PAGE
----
Nick Bonfield analyses the spate of of recent Olympic withdrawals and asks whether the Zika virus is the main reason behind golf's top stars pulling out

Well, it’s been another week of exiting. Not from the EU this time, but instead by golfers who don’t feel comfortable making the trip to Rio de Janeiro to take part in the Olympic Games.

It’s more than a shame. It remains to be seen whether golf’s reputation will be irreparably tarnished – we’d need a riveting tournament in Rio to guarantee that doesn’t happen – but it certainly gives more credence to the popular view that golf shouldn’t be there in the first place.

Many argued it should be a showcase for the amateur side of the sport. The great irony is that notion was rejected in order for the world’s best players to compete on the global stage.

To date, Vijay Singh, Louis Oosthuizen, Adam Scott, Charl Schwartzel, Rory McIlroy, Jason Day, Shane Lowry, Branden Grace, Marc Leishman, Graeme McDowell and Miguel Angel Jimenez have withdrawn. Jordan Spieth is seriously considering whether to follow suit.

Related: Exclusive Rory McIlroy interview

Most of them have pulled out due to concerns about the Zika virus. Those of a more cynical disposition will argue it’s a convenient excuse; others will say it’s a perfectly legitimate reason for withdrawal.

Here’s the issue: it IS a perfectly legitimate reason for withdrawal, and therein lies the problem.

Who are we to argue with the likes of McIlroy and Lowry, who are putting their family first? It’s what any decent human being would do. We can’t see into their hearts and minds and ascertain whether that’s the main reason for them not wanting to play in Rio. We also can’t ask them if it’s a good cover-up excuse – even though the risk of contracting the virus is very low, and lowering all the time – because it’s distasteful to ask someone if they are using family as an alibi.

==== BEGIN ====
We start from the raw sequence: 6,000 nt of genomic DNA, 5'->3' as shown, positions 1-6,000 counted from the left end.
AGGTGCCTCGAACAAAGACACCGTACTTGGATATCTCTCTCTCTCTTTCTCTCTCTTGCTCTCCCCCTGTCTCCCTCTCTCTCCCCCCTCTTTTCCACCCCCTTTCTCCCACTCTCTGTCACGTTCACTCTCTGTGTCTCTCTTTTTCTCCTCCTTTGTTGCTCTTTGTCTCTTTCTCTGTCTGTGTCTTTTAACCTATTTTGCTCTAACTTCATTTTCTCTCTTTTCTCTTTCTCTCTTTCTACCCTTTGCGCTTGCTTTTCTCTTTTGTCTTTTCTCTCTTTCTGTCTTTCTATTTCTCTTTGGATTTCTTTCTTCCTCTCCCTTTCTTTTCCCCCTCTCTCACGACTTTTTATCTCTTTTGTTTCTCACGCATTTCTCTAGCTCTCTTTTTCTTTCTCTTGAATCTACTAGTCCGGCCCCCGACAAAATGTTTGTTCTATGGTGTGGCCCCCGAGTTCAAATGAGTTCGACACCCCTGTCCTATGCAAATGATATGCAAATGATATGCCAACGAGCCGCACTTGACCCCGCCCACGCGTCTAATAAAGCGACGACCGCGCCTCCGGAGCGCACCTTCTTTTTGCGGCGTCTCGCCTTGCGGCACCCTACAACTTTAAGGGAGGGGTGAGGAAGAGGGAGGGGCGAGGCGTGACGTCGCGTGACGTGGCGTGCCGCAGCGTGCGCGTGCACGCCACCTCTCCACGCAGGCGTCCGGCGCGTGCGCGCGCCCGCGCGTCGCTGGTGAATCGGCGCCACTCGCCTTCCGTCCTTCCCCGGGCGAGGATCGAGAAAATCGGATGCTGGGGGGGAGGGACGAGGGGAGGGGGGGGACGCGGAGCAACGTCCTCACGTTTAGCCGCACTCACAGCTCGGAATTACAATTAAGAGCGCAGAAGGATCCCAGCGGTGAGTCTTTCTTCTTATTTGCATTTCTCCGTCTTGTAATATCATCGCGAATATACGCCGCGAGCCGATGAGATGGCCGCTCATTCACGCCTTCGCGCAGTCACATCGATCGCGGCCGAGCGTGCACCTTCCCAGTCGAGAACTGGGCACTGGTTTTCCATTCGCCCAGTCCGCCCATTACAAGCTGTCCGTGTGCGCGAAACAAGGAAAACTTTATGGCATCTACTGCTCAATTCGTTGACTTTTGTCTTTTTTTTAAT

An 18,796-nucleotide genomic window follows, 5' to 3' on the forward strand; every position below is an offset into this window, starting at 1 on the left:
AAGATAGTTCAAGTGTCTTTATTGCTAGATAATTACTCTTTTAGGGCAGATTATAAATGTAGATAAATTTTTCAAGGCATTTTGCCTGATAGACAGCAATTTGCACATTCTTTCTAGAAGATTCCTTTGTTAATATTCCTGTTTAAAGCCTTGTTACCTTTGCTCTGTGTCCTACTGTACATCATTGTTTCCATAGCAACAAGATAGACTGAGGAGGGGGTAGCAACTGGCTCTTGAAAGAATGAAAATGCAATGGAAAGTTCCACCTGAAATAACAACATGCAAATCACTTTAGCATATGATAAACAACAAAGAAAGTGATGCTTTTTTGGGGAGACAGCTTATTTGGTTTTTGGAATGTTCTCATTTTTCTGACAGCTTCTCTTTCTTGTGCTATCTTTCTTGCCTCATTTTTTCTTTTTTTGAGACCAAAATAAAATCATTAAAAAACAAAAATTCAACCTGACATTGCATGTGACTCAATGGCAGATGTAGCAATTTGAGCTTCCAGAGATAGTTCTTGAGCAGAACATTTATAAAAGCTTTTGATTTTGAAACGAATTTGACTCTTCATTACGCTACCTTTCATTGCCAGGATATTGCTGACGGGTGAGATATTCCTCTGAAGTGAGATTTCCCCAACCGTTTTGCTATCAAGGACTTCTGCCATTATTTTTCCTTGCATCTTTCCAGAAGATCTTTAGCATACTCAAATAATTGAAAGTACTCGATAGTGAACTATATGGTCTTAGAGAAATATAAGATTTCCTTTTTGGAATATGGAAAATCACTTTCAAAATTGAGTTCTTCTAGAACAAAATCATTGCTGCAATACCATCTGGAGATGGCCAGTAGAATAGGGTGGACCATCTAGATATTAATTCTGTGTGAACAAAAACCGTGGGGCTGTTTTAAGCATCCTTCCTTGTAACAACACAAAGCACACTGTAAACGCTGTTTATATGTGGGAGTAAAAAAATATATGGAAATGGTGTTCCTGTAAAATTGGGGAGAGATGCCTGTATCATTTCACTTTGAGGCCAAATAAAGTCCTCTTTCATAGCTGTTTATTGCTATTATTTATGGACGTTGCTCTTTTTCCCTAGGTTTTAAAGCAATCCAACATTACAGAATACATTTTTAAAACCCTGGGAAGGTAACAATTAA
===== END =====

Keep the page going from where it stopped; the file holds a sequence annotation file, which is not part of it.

The fact is that the Olympics in Rio are shrouded in controversy. There are genuine concerns about security; the police have only been paid up until the end of the week; those on the ground say the infrastructure is a nightmare. Add that to a congested schedule, concerns about Zika and the fact a Gold Medal is in no way comparable to any of golf’s four Majors and you can see why so many of the game’s starts are opting out.

Other reasons put forth have been the lack of a prize pool and issues with players not being able to wear their sponsors’ garments. While I see these as subsidiary factors, they may influence some. All I’ll say is it’ll be interesting to see how many of the Zika withdrawees have children over the next year or so.

What’s curious is the fact that not a single female golfers has withdrawn from the Olympic competition. Here’s my theory on that: the Games provide a great opportunity for exposure and brand extension. For many of the men, there’s nothing to be gained by going to Rio. That might strike you as a short-sighted view, but let’s not forget the individual nature of top-tier professional golf. For women’s golf, a sport in dire need of a boost, it’s an opportunity that can’t be missed.

Only a handful of other athletes from other disciplines have pulled out of the Games, and the majority of those have come from basketball – a sport with some parallels to golf when it comes to questions over Olympic inclusion.

What is disappointing is the failure of many to recognise the game is bigger than them – the likes of Scott and Schwartzel. They may not feel it deserves to be there, but so many people have worked tirelessly to ensure it is, it’s an amazing platform to promote the game and it’s a great opportunity to represent your country in a sport which rarely affords such an opportunity.

Maybe the game’s governing bodies should have awarded world ranking points as an incentive, but they clearly thought it wasn’t necessary. National pride and a sense of duty to the game, they reasoned, would be sufficient.

I asked Danny Willett earlier this week if he thought the Zika virus was a convenient excuse. He thought that was a bit harsh. I disagree. I’ve also spoken to another couple of players, who will remain nameless, who are on my side.

In McIlroy’s press conference ahead of the French Open, he said “I play four Olympics each year. You grow up dreaming of Claret Jugs and Green Jackets, not Gold Medals.”

That, I’m afraid, is the bottom line.